The Company reviews its long-lived assets for impairment whenever events or changes in circumstances indicate that the carrying amount of an asset may not be recoverable. Long-lived assets include the Company’s investments in operating, development and investment property. Some of the events or changes in circumstances that are considered by the Company as indicators of potential impairment include:

 

   

a prolonged decrease in the market price or demand for the Company’s properties;

 

   

a change in the expected use or development plans for the Company’s properties;

 

   

a current period operating or cash flow loss for an operating property; and,

 

   

an accumulation of costs in a development property that significantly exceeds its historically low basis in property held long-term.

Homesites substantially completed and ready for sale are measured at the lower of carrying value or fair value less costs to sell. Management identifies homesites as being substantially completed and ready for sale when the properties are being actively marketed with an intent is to sell such properties in the near term and under current market conditions. Other homesites for which management does not intend to sell in the near term under current market conditions are evaluated for impairment based on management’s best estimate of the long-term use and eventual disposition of such property.

 

8


Table of Contents

For projects under development, an estimate of undiscounted future cash flows is performed using estimated future expenditures necessary to develop and maintain the existing project and using management’s best estimates about future sales prices and holding periods. The projection of undiscounted cash flows requires that management develop various assumptions including:

 

   

The projected pace of sales of homesites based on estimated market conditions and the Company’s development plans;

 

   

Estimated pricing and projected price appreciation over time, which can range from 0% to 10% annually;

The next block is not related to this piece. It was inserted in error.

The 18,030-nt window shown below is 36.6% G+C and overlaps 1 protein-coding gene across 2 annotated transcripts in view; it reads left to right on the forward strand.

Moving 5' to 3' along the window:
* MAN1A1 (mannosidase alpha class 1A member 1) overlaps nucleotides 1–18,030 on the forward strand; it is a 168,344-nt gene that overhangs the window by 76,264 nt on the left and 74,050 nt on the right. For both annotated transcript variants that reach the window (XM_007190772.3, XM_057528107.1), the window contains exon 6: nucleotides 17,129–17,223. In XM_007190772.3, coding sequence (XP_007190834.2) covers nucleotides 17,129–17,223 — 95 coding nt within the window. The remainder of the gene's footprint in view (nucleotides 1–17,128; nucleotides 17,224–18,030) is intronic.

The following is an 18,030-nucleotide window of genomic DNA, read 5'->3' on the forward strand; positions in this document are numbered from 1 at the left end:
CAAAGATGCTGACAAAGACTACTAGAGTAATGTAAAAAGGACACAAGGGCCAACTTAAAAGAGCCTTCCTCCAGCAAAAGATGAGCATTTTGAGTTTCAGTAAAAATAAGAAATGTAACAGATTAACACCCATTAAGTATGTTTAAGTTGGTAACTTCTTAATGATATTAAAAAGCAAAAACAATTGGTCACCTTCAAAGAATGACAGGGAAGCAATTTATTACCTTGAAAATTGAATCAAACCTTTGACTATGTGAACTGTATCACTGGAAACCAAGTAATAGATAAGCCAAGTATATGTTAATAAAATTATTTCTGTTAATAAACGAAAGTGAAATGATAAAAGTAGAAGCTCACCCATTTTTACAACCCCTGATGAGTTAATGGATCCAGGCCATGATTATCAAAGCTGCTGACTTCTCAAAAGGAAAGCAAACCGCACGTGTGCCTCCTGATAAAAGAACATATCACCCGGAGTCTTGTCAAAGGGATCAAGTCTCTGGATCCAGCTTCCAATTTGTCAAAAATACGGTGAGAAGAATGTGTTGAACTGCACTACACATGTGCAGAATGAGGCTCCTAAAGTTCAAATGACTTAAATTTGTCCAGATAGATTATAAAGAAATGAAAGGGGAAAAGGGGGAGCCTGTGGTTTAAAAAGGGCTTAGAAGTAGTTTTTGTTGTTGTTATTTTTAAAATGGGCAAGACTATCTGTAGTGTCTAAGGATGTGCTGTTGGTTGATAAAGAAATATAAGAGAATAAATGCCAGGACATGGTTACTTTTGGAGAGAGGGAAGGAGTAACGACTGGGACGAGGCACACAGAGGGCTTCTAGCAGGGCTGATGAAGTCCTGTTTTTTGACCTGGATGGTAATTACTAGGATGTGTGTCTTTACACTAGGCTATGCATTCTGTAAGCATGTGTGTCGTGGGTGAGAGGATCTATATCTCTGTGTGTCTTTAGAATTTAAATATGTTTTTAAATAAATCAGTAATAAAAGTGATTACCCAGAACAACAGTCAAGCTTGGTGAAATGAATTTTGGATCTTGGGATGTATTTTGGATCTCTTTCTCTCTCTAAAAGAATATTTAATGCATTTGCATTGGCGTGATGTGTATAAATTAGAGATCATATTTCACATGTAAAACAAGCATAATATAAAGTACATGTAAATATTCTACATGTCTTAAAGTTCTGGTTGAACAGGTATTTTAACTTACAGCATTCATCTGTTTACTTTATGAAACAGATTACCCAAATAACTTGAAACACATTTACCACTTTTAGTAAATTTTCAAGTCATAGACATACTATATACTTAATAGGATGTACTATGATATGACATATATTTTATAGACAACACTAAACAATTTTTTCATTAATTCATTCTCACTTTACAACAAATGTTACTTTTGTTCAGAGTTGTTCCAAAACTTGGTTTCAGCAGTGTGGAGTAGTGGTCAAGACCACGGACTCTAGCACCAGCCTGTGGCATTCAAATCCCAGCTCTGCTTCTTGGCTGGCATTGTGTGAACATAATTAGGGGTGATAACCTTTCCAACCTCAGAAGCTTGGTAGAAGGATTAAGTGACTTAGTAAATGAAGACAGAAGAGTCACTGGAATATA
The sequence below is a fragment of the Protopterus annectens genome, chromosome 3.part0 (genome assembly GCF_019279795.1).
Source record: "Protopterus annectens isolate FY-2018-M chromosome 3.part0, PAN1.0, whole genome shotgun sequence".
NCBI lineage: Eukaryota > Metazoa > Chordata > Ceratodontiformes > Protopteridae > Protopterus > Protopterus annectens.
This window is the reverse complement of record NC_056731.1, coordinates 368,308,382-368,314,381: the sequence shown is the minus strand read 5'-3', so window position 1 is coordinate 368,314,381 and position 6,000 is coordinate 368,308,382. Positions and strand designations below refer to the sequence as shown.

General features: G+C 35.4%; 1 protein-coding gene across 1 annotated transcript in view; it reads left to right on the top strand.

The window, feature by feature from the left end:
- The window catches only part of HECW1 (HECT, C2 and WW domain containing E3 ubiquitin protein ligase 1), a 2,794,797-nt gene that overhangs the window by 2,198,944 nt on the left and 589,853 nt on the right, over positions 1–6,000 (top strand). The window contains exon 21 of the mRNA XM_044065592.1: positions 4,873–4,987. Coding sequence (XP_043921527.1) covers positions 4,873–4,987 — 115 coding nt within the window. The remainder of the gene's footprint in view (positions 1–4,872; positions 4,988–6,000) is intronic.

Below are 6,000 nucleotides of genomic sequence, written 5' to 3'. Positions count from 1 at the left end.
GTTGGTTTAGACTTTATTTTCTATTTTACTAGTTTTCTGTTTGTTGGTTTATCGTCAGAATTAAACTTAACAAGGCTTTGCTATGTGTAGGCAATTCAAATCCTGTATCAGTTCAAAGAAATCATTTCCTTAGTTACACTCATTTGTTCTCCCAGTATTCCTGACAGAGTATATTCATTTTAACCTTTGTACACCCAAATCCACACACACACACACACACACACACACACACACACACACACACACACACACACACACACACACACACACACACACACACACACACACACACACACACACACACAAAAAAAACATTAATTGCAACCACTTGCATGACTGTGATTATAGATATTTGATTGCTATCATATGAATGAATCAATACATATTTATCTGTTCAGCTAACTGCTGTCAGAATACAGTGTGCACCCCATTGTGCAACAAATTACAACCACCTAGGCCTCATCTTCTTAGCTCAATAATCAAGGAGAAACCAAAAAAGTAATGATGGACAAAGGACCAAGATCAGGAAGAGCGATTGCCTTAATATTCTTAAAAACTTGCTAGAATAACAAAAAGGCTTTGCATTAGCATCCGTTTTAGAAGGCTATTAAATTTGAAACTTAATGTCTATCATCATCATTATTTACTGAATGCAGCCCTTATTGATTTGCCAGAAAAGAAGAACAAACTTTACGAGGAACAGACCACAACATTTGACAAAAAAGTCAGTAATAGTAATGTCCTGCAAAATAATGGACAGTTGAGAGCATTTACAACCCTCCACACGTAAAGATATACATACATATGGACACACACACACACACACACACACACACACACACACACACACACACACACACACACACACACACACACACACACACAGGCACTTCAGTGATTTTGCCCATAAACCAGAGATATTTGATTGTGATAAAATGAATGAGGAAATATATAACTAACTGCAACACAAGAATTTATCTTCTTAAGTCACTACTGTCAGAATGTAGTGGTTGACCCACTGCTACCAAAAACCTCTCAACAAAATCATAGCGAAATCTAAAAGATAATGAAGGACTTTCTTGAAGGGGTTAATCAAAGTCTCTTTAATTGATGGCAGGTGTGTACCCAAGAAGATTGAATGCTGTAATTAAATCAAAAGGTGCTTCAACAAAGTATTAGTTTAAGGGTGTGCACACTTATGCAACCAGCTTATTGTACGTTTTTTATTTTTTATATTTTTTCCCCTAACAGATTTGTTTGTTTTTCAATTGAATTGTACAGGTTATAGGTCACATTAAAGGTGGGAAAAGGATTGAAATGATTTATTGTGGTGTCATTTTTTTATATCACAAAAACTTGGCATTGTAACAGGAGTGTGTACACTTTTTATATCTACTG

The trajectory of price appreciation over the estimated selling period;

 

   

The length of the estimated development and selling periods, which can range from 4 to 13 years depending on the size of the development and the number of phases to be developed;

 

   

The amount of remaining development costs and holding costs to be incurred over the selling period;

 

   

For bulk land sales of undeveloped and developed parcels, future pricing based upon estimated developed lot pricing less estimated development costs and estimated developer profit at 20%;

 

   

For commercial development property, future pricing based on sales of comparable property in similar markets; and

 

   

Whether liquidity is available to fund continued development.

For operating properties, an estimate of undiscounted cash flows also requires management to make assumptions about the use and disposition of such properties. These assumptions include:

 

   

for investments in hotel and rental condominium units, average occupancy and room rates, revenues from food and beverage and other amenity operations, operating expenses and capital expenditures, and the amount of proceeds to be realized upon disposition of such properties as condo-hotels or condominiums, based on current prices for similar units appreciated to the expected sale date;

 

   

for investments in commercial or retail property, future occupancy and rental rates and the amount of proceeds to be realized upon disposition of such property at a terminal capitalization rate; and

 

   

for investments in golf courses, future rounds and greens fees, operating expenses and capital expenditures, and the amount of proceeds to be realized upon eventual disposition of such properties at a multiple of terminal year cash flows.

Other properties that management does not intend to sell in the near term under current market conditions and has the ability to hold are evaluated for impairment based on management’s best estimate of the long-term use and eventual disposition of the property.